Collins And Carper Introduce Bipartisan Bill To Fix Postal Service’s Overpayment To Retiree Fund, Stave Off Rate Increases
Higher than expected yields on pension investments due to cause massive overpayments to system; bill encourages USPS to delay postal rate increases until at least 2006 with savings from Collins's bill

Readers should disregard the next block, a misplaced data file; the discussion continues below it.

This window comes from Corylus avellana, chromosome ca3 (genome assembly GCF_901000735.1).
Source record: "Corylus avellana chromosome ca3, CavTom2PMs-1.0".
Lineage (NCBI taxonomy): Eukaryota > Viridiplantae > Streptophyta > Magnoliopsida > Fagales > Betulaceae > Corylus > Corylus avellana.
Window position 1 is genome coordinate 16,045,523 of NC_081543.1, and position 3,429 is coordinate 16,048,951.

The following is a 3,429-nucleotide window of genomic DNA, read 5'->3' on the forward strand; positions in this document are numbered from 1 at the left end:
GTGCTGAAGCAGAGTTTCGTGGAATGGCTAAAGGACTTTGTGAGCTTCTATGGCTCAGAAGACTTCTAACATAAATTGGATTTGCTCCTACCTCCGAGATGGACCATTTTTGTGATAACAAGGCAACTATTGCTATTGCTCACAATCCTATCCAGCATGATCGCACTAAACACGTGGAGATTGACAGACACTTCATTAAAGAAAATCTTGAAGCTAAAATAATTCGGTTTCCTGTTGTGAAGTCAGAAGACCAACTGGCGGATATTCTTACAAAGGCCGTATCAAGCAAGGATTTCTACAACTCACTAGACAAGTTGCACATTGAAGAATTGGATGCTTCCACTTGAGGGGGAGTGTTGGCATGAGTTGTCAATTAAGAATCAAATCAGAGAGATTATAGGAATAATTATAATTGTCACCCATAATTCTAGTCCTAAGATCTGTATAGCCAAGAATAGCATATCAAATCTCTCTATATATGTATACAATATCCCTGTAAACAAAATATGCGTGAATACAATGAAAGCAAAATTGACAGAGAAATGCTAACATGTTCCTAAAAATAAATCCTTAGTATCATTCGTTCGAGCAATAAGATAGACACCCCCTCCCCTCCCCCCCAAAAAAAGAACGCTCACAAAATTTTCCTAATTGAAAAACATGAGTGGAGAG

WASHINGTON, D.C. – Governmental Affairs Committee Chairman Susan Collins (R-ME) and Senator Tom Carper (D-DE) today introduced bipartisan legislation that would correct a funding mechanism problem that could cause the U.S. Postal Service to over-fund its contributions to the Civil Service Retirement Fund by $78 billion. The legislation encourages the Postal Service to use the savings to avoid postal rate increases until at least 2006 and to begin paying off its debt to the U.S. Treasury. “Although I was initially skeptical of the claim that the U.S. Postal Service’s finances are in better order than previously thought, multiple government agencies and independent experts have confirmed the good news,” said Senator Susan Collins. “Congress ought to approve this legislation swiftly, and the Postal Service ought to use the savings to avoid an imminent postal rate hike.” “This bill is of vital interest to the future of the Postal Service and enjoys the strong support of postal management, postal employees and postal customers,” Senator Tom Carper said. “With this bill the Postal Service should be able to hold the price of postage steady until at least 2006. This is important because, while what the Postal Service charges for its services is still a bargain when compared to the prices charged by most foreign posts, postal customers have absorbed multiple rate increases in recent months that have raised the price of postage by more than the rate of inflation. At a time when the economy is weak and modes of communication like e-mail and electronic bill pay are more popular than ever, another rate increase this year could be a disaster for the Postal Service. The legislation Senator Collins and I introduced today will keep mail in the system and give mailers the opportunity to increase the amount of business they do with the Postal Service.” Recently, the Office of Personnel Management discovered that higher than expected yields on pension investments by the Department of Treasury were causing the Postal Service to dramatically over-fund its contributions to the Civil Service Retirement System (CSRS). If Congress acts on the Collins- Carper legislation, the Postal Service’s CSRS retirement expenses would be reduced by $2.9 billion in FY 2003, and another $2.8 billion in FY 2004. The Collins-Carper legislation would allow the Postal Service to realize these reductions by correcting the statutory funding mechanism for the Civil Service Retirement System. The bill also directs the Office of Personnel Management (OPM) to determine a new amortization schedule that will pay off the Postal Service’s existing unfunded CSRS liability of $5 billion. In addition, the legislation encourages the Postal Service to use the savings resulting from this legislation to fulfill the its commitment to hold postal rates unchanged until at least 2006, and to pay a portion of their massive unfunded health care liabilities. It also stipulates that the savings not be used to pay bonuses to Postal Service executives. “Congress has an additional obligation to enact postal reform legislation this year that will help the Postal Service and General Potter continue the transformation necessary to make the Postal Service viable in the electronic age, ” Senator Tom Carper said. “President Bush’s Commission on the United States Postal Service will release a set of postal reform proposals this summer that I hope will offer some fair, balanced recommendations that we can use to begin drafting legislation. I plan to put forward a proposal of my own this year that maintains universal service and current delivery standards while giving the Postal Service the kind of flexibility its private sector competitors have to set prices and cut costs. I look forward to working with Chairman Collins and all of my colleagues on the Governmental Affairs Committee in getting a postal reform bill signed into law during the 108th Congress.” Rep. Tom Davis (R-VA), Chair of the House Government Reform Committee, and Rep. John McHugh (R-NY), head of the House Postal Reform Commission, introduced a similar bill for consideration by the House of Representatives today along with Government Reform Committee Ranking Member Rep. Henry Waxman (D- CA) and Rep. Danny Davis (D-IL). The Committee on Governmental Affairs, which Sen. Collins’s chairs, oversees the United States Postal Service.